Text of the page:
Johnny Cash

Rosanne Cash Johnny Cash
Michael Hibblen / KUAR News

Singer-songwriter Rosanne Cash took part in a fundraiser Thursday evening at the Arkansas Governor's Mansion in Little Rock to benefit the ongoing restoration of her father Johnny Cash's boyhood home in Dyess, Arkansas.

Gov. Asa Hutchinson invited her to hold the event there, calling the Cash house, which has been turned into a museum, "a great asset for the state." Arkansas State University bought the dilapidated home in 2011, carefully restoring it to how it looked when Johnny Cash lived there with his parents and siblings.

Objecting to the Arkansas Supreme Court ruling that lower-court judges can require that defendants pay their bail only in cash, the high court's chief justice cited a musician seldom thought of as a legal scholar: Johnny Cash.

Interim Chief Justice Howard Brill on Thursday cited Cash's song "Starkville City Jail" in a dissent. He said it was wrong for the majority to deny a Benton County man's objection to a $300,000 cash-only bail set in an assault and battery case.

Rosanne Cash Johnny Cash
Michael Hibblen / KUAR News

Singer and songwriter Rosanne Cash is headlining a performance at the Arkansas Governor's Mansion to raise money for her father's restored boyhood home.

Arkansas State University announced Thursday it's hosting the event with Gov. Asa Hutchinson and First Lady Susan Hutchinson on March 3, with proceeds going to the Johnny Cash Boyhood Home in Dyess.

Johnny Cash Boyhood Home Attracts Thousands From Around The World

Aug 17, 2015
Johnny Cash House Dyess, Arkansas
Michael Hibblen / KUAR News

It has been one year since the official opening of the Johnny Cash Boyhood Home and the Dyess Colony. Executive Director of Arkansas State University’s Heritage Sites program Dr. Ruth Hawkins says this past year has been very busy.

Johnny Cash: Arkansas Icon

Oct 8, 2014
University of Memphis Special Collections

On this episode of Arts & Letters, we take a guided tour through the Johnny Cash: Arkansas Icon Exhibit, which opens October 10th and runs through January 24th, at the Arkansas Studies Institute in downtown Little Rock.

Michael Hibblen / KUAR News

Fans have long traveled from around the world to see the small farm house in northeast Arkansas that Johnny Cash often talked or sang about.  After years of restoration work, it is now officially open as a musuem. A grand opening ceremony was held Saturday, drawing a large crowd to the town circle in Dyess.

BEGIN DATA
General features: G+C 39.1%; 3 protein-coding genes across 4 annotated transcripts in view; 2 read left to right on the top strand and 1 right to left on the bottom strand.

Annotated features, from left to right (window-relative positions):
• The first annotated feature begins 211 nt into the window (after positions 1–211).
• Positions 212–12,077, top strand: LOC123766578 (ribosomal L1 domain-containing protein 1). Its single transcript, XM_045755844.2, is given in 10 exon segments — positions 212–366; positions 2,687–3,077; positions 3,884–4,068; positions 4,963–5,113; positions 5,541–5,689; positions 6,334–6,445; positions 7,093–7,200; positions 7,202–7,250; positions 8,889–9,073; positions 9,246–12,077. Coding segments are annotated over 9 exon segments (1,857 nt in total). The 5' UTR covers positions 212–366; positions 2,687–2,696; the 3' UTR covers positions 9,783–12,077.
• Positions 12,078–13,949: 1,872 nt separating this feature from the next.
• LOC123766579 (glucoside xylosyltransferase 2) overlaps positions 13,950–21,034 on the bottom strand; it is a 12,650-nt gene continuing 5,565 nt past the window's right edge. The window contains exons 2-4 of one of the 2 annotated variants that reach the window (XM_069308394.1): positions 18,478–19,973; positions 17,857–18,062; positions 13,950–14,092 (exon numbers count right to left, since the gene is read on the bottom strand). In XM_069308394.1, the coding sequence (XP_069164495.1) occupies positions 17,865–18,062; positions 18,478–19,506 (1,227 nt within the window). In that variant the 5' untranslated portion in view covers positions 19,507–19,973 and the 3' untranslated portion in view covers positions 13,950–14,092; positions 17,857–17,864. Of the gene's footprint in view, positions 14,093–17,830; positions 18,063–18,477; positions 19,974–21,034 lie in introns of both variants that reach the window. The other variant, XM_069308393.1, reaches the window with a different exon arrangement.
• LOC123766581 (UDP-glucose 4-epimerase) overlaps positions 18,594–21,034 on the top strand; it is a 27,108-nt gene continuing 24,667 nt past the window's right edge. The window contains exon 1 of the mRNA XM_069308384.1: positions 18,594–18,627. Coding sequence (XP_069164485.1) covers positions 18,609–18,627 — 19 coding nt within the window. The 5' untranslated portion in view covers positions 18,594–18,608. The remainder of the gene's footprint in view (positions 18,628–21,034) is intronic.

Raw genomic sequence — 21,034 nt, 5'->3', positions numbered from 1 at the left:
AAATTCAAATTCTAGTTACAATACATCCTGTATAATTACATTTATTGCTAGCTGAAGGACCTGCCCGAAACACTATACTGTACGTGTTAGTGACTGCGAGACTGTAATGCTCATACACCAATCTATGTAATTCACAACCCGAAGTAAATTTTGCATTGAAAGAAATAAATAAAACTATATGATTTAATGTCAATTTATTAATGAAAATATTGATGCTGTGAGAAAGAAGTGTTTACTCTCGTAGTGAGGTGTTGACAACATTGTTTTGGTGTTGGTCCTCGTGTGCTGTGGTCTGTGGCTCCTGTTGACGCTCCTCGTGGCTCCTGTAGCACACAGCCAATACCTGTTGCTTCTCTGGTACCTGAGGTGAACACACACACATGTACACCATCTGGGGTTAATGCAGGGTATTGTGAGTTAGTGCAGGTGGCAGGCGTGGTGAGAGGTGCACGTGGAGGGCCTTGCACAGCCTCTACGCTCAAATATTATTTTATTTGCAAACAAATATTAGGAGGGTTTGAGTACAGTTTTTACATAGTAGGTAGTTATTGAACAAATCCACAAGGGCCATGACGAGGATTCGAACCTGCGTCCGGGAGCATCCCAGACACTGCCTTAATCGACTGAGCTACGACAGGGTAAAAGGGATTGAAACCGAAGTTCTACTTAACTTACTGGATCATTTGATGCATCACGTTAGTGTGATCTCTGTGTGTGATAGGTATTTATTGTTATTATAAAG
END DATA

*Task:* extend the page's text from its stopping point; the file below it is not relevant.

Johnny Cash House
Michael Hibblen / KUAR

After years of fundraising and restoration work, Johnny Cash’s boyhood home in northeast Arkansas will officially open to the public Saturday as a museum.

The country music icon – who died 11 years ago – moved to the house in 1935 when he was three years old.  His family was one of about 500 selected to live in the town of Dyess, which was created during the Great Depression as part of President Franklin Roosevelt's New Deal. They were sold a piece of farm land at a low price in return for making contributions to the community.

Arkansas Literary Festival 2014

Apr 23, 2014
arkansasliteraryfestival.org

Upwards of 10,000 people are expected to enjoy this year’s Arkansas Literary Festival, which begins Thursday in downtown Little Rock. The event has expanded significantly since the Central Arkansas Library System took it over six years ago, said Susan Gelé.  

Gelé believes this year continues the Literary Festival’s tradition of hosting a mix of Arkansas and out-of-state authors and presenters, as well as an eclectic range of genres.

Rosanne Cash Johnny Cash
Michael Hibblen / KUAR News

As final work is being completed to open Johnny Cash’s boyhood home in Dyess, Arkansas as a museum, his daughter Rosanne Cash came to Little Rock over the weekend for a sold out show and to be honored for her work in helping to restore the small house.

Winthrop Rockefeller Collection

The late Johnny Cash was well known for his prison concerts, but this weekend the BBC will air a special looking at one lesser-known prison show that helped spur reform in Arkansas.  You can listen to the show here.

The international broadcaster sent a reporter from London to Arkansas to research the performance at Cummins Prison in 1969.

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